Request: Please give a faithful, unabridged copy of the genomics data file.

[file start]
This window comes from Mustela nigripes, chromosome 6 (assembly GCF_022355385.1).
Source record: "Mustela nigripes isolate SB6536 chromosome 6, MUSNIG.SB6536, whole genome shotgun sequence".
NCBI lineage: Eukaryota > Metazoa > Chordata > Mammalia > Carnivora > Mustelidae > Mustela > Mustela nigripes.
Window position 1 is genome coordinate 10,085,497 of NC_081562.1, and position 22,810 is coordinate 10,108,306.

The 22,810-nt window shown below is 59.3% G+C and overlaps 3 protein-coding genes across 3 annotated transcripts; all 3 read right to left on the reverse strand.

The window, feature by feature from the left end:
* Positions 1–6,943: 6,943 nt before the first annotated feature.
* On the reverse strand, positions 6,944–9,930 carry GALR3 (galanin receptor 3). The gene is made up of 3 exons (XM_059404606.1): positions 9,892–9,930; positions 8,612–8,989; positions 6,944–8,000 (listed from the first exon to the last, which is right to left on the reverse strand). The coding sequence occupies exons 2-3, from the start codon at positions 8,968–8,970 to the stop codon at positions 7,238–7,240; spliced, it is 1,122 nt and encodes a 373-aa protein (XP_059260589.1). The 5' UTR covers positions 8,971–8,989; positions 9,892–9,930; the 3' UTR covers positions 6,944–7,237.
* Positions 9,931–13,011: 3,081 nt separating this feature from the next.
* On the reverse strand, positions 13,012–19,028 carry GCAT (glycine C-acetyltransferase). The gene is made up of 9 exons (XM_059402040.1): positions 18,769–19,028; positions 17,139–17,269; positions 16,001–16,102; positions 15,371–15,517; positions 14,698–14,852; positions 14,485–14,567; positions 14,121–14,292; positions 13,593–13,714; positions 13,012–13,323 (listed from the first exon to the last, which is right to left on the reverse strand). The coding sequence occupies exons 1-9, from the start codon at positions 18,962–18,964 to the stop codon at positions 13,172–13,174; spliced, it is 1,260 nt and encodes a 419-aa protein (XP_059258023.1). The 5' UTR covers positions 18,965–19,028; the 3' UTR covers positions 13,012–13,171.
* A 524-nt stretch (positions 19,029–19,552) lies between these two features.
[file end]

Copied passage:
This window comes from Mustela nigripes, chromosome 6 (assembly GCF_022355385.1).
Source record: "Mustela nigripes isolate SB6536 chromosome 6, MUSNIG.SB6536, whole genome shotgun sequence".
NCBI lineage: Eukaryota > Metazoa > Chordata > Mammalia > Carnivora > Mustelidae > Mustela > Mustela nigripes.
Window position 1 is genome coordinate 10,085,497 of NC_081562.1, and position 22,810 is coordinate 10,108,306.

The 22,810-nt window shown below is 59.3% G+C and overlaps 3 protein-coding genes across 3 annotated transcripts; all 3 read right to left on the reverse strand.

The window, feature by feature from the left end:
* Positions 1–6,943: 6,943 nt before the first annotated feature.
* On the reverse strand, positions 6,944–9,930 carry GALR3 (galanin receptor 3). The gene is made up of 3 exons (XM_059404606.1): positions 9,892–9,930; positions 8,612–8,989; positions 6,944–8,000 (listed from the first exon to the last, which is right to left on the reverse strand). The coding sequence occupies exons 2-3, from the start codon at positions 8,968–8,970 to the stop codon at positions 7,238–7,240; spliced, it is 1,122 nt and encodes a 373-aa protein (XP_059260589.1). The 5' UTR covers positions 8,971–8,989; positions 9,892–9,930; the 3' UTR covers positions 6,944–7,237.
* Positions 9,931–13,011: 3,081 nt separating this feature from the next.
* On the reverse strand, positions 13,012–19,028 carry GCAT (glycine C-acetyltransferase). The gene is made up of 9 exons (XM_059402040.1): positions 18,769–19,028; positions 17,139–17,269; positions 16,001–16,102; positions 15,371–15,517; positions 14,698–14,852; positions 14,485–14,567; positions 14,121–14,292; positions 13,593–13,714; positions 13,012–13,323 (listed from the first exon to the last, which is right to left on the reverse strand). The coding sequence occupies exons 1-9, from the start codon at positions 18,962–18,964 to the stop codon at positions 13,172–13,174; spliced, it is 1,260 nt and encodes a 419-aa protein (XP_059258023.1). The 5' UTR covers positions 18,965–19,028; the 3' UTR covers positions 13,012–13,171.
* A 524-nt stretch (positions 19,029–19,552) lies between these two features.